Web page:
Blacklisted banks in Myanmar complicate investments

By Elizabeth Gibson

After half a century of isolation under military rule, there have, of course, been challenges in reopening Myanmar’s economy to foreign investment. The easing back of one of the United States’ most stringent sanctions regimes does not necessarily mean investment in Myanmar is going to be simple.

Reporting requirements for investors interested in Myanmar aside, one of the early challenges appears to be getting financial services in Myanmar. Despite the lifting of general sanctions and the elimination of sanctions against some key politicians, Myanmar’s banks are still on the Treasury Department’s blacklist. President Obama and the State Department announced this past May that some Myanmar sanctions would be lifted in recognition of the Myanmar government’s reform efforts, but that does not mean Myanmar, formerly Burma, is starting with a clean slate.

“Burma has made important strides, but the political opening is nascent, and we continue to have concerns, including remaining political prisoners, ongoing conflict and serious human rights abuses in ethnic areas,” Obama said in May, noting that sanctions would not be fully lifted.

When the implementation of the changes began in July, the U.S. government once again made it clear that, outside of the new exemptions, U.S. entities are still barred from transactions with persons and entities in Myanmar on the Specially Designated Nationals (SDN) list or entities owned 50 percent by someone on that list. Furthermore, each time the United States eases sanctions, it tends to also designate new businesses to keep some limitations in place.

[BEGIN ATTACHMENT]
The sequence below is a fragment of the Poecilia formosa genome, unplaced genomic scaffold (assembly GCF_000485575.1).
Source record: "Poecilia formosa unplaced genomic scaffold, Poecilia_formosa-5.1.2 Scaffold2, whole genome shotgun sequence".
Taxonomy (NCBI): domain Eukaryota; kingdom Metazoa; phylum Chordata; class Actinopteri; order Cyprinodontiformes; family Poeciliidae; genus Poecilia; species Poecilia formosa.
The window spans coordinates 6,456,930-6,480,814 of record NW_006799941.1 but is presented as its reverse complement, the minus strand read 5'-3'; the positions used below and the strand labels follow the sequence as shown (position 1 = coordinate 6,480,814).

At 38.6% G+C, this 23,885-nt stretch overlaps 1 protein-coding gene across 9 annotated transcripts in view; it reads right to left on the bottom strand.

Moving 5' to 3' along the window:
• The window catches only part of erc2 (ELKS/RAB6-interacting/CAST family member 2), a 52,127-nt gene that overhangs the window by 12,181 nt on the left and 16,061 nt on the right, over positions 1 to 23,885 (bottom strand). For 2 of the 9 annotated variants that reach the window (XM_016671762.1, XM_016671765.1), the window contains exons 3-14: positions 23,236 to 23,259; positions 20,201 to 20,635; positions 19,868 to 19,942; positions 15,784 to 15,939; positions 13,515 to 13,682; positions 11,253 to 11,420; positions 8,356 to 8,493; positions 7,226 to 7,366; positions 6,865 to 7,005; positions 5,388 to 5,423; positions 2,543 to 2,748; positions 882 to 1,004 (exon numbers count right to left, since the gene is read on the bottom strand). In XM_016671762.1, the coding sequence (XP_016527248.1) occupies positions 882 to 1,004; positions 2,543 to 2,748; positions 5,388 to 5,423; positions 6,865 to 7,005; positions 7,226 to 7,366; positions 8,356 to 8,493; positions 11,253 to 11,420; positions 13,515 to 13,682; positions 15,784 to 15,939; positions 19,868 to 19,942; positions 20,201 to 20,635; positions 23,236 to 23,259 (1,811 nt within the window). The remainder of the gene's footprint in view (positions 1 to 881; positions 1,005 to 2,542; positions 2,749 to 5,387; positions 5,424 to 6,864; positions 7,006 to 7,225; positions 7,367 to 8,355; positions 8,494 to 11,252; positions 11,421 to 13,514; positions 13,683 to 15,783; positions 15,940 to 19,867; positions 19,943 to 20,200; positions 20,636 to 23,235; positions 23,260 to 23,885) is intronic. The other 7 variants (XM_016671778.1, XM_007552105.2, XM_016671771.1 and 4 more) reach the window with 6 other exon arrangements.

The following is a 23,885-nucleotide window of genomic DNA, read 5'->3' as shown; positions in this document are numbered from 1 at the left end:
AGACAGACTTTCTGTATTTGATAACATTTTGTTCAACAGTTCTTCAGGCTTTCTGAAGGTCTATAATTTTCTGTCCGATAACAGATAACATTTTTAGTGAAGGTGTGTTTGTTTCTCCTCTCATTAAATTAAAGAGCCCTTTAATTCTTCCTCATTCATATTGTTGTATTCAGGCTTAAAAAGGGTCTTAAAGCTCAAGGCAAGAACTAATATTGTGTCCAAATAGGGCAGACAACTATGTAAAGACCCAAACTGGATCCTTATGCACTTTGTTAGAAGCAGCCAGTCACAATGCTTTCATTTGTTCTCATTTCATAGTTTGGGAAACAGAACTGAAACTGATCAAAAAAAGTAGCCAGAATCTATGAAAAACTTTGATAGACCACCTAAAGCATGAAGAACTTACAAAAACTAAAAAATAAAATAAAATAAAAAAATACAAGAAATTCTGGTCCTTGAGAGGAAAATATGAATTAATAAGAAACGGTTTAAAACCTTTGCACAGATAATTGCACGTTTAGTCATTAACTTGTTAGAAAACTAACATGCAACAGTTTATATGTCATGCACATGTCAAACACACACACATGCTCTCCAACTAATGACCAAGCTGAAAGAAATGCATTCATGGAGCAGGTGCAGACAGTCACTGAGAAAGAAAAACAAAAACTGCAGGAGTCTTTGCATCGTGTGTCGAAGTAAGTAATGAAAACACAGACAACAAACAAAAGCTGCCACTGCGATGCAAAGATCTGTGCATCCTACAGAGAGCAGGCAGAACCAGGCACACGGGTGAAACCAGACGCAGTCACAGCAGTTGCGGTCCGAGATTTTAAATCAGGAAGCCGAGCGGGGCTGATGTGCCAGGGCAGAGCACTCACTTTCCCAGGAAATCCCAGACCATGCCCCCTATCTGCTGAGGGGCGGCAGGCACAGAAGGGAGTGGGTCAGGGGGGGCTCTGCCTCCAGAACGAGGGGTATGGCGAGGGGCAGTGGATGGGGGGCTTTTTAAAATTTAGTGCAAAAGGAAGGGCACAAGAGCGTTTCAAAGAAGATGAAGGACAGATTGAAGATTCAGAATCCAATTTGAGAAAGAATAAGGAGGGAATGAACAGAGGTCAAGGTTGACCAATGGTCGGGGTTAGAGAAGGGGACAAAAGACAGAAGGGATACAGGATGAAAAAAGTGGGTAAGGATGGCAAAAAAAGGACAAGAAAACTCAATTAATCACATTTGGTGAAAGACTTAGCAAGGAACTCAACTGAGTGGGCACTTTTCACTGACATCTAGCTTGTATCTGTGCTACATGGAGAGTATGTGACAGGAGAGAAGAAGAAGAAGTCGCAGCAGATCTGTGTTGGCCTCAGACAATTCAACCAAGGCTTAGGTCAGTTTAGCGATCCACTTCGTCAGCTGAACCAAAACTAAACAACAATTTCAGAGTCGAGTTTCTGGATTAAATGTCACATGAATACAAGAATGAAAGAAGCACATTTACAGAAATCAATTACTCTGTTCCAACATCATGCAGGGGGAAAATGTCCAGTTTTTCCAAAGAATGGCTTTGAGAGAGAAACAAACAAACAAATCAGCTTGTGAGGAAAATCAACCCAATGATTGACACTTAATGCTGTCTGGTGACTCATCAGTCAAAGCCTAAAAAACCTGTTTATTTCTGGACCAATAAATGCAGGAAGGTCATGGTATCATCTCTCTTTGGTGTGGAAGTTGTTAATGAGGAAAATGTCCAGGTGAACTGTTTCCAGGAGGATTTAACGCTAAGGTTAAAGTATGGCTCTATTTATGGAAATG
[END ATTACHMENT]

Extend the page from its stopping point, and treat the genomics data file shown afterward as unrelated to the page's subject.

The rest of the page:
The Treasury Department’s Office of Foreign Assets Control has issued a general license allowing U.S. financial services to be exported to Burma and another general license authorizing investment, but non-governmental organizations and businesses interested in Myanmar have expressed frustration that it is still difficult to do work if they cannot open accounts at banks in Myanmar.

The general licenses and accompanying regulations (31 C.F.R. 537) essentially permit eligible entities to the transfer funds through designated banks in Myanmar, but it does not authorize other services, such as a U.S. person opening a checking account at a designated bank.

The problem with opening a checking account in Myanmar was raised by businesses during a meeting of the Department of State’s Advisory Committee on International Economic Policy in November. Peter Harrell, the Deputy Assistant Secretary of State for Threat Finance and Economic Sanctions Policy, stated that the department was looking into the issue.

John-Marshall Klein, a foreign affairs officer with the Office of Terrorism Finance and Economic Sanctions Policy, said temporary guidance was being provided on a case-by-case basis to assist businesses and non-governmental organizations in the interim.

Myanmar’s banks also have been working to get ready for investment, but some of Myanmar’s banks have gone out of business over the years as a result of the sanctions program. For example, the Treasury Department lifted sanctions in September from Myanmar Mayflower Bank and Asia Wealth Bank, both of which had been sanctioned for money laundering. But the gesture was not a sign the banks had reformed their ways. The banks simply were no longer a threat because Myanmar had yanked their licenses after the initial designation and the banks no longer existed.